fail-fast object destructuring

Brendan Eich brendan at
Mon Jun 25 09:14:22 PDT 2012

Andreas Rossberg wrote:
> On 25 June 2012 17:17, David Herman<dherman at>  wrote:
>> Implicit coercions suck, and IMO it would be better if destructuring didn't add new ones to JS. In the current draft spec, I believe if you match an object destructuring pattern against a non-object or an object that doesn't have one or more of the properties, it quietly proceeds -- masking what is quite likely an error:
>>     var { foo, bar } = getFooAndBar();
>> If getFooAndBar() doesn't produce an object with foo and bar properties, there's probably something going wrong! And most of the time when you do want to be forgiving (say, in a function signature, or when reading a configuration file), you have a specific default value you want to provide, which can be specified with the default syntax:
>>     var { foo = defaultFooValue, bar = defaultBarValue } = getFooAndBar();
>> I'd like to propose the following changes:
>> (a) Throw when matching null, undefined, booleans, or strings against an object pattern. (I don't propose throwing when matching a string against an array pattern, however, since strings behave structurally like read-only arrays.)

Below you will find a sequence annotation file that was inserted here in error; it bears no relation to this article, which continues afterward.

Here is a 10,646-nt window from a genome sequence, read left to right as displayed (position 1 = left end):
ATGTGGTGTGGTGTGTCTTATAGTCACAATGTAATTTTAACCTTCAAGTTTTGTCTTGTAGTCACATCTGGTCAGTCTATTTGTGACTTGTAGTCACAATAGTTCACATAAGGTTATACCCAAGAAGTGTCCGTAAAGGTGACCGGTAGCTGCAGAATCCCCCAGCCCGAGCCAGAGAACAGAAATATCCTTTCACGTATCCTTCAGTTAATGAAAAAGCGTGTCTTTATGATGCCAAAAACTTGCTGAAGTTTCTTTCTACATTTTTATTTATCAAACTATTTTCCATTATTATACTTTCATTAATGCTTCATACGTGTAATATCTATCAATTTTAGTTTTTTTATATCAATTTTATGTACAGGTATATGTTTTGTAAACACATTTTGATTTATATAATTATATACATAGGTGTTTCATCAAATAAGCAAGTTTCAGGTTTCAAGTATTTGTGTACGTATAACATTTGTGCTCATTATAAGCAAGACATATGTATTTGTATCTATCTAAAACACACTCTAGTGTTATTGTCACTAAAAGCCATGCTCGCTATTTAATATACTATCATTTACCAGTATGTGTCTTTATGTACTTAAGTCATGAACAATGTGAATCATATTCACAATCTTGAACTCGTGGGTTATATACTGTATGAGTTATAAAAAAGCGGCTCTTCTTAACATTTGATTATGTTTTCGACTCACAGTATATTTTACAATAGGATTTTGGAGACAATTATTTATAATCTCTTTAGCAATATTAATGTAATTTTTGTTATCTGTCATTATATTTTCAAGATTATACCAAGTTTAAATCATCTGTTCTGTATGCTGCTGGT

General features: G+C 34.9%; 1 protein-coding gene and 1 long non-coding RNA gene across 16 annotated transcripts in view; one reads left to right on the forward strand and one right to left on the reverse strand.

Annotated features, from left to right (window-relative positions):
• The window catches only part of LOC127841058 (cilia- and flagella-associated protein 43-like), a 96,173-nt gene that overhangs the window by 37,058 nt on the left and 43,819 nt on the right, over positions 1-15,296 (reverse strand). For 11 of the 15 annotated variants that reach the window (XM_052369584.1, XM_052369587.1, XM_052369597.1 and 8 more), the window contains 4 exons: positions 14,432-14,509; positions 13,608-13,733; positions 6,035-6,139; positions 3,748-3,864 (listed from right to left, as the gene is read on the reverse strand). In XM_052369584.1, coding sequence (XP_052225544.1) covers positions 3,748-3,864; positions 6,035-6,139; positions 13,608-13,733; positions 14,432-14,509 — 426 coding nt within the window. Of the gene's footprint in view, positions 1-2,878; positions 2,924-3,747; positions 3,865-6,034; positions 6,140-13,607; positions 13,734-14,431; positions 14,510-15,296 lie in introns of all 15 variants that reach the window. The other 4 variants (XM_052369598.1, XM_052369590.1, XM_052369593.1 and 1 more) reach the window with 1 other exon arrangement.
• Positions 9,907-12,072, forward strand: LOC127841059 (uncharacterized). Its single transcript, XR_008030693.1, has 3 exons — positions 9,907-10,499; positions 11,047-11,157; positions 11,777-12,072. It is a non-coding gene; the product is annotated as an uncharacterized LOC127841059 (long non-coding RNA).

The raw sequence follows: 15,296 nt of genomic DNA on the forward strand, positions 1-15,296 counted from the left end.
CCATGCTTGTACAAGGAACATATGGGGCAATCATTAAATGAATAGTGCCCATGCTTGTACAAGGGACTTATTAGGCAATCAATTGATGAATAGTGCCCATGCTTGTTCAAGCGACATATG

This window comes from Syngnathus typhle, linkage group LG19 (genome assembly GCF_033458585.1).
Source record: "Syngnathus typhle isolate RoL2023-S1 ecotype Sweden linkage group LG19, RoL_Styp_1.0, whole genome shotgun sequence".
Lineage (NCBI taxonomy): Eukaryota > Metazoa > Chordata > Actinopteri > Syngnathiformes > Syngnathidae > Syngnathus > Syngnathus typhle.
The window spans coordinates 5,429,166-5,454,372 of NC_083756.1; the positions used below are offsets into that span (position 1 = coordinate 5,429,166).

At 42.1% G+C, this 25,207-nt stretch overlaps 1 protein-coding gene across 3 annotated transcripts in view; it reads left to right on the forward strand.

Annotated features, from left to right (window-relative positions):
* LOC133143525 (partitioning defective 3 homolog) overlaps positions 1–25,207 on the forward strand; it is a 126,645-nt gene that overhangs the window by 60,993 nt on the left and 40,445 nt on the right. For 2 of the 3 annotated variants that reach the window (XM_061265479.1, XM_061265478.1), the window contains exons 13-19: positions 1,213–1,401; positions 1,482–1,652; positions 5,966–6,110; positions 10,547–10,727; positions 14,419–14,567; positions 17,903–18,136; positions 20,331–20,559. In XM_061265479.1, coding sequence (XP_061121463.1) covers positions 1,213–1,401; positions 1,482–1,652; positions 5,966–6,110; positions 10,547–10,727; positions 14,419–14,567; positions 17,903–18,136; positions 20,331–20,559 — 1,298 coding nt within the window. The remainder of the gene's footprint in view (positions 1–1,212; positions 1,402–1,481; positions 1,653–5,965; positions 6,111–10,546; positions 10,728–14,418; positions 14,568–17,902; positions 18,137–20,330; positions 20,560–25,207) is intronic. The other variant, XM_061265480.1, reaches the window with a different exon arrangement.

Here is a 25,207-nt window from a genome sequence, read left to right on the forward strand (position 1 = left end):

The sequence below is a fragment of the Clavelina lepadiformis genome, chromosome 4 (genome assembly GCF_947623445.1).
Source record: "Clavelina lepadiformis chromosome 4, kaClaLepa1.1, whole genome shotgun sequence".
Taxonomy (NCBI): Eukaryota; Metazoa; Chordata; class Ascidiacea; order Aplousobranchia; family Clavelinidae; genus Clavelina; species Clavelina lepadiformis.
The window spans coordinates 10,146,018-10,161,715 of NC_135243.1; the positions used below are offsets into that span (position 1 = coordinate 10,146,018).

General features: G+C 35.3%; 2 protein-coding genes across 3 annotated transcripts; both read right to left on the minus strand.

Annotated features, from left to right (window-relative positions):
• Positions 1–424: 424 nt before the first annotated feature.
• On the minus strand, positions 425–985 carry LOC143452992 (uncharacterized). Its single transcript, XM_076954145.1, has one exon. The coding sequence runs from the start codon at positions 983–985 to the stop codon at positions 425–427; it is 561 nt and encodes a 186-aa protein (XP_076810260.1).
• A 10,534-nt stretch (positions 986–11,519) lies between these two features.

>> (b) Allow a shorthand "?" prefix for properties in an object destructuring pattern. This is simply shorthand for defaulting to undefined. IOW, the following are all equivalent:
>>     var { ?foo } = getFoo();
>>     var { foo = undefined } = getFoo();
>>     var { foo: foo = undefined } = getFoo();
>>     var { ?foo: foo } = getFoo();
>> Note, however, that (b) is not strictly necessary to get the fail-soft behavior. You can always write the explicit default. But it makes it considerably more convenient to get the fail-soft behavior when you want it -- only one character more expensive than fail-fast.
> +10^20, although you don't say that "let {foo} = {}" should throw as
> well -- but your (b) doesn't seem to be motivated without proposing
> that.

Dave did write "If getFooAndBar() doesn't produce an object with foo and 
bar properties, there's probably something going wrong!"

The test would be "in" not "own", to be clear, so if = 42 had been done previously, let {foo} = {} would 
destructure 42 as the initial value of the foo let binding.

I'm ok with this even though it is not compatible with what we've 
implemented and user-tested for almost six years, but I want (b) as part 
of the deal. We have code that will use ?-prefixing.


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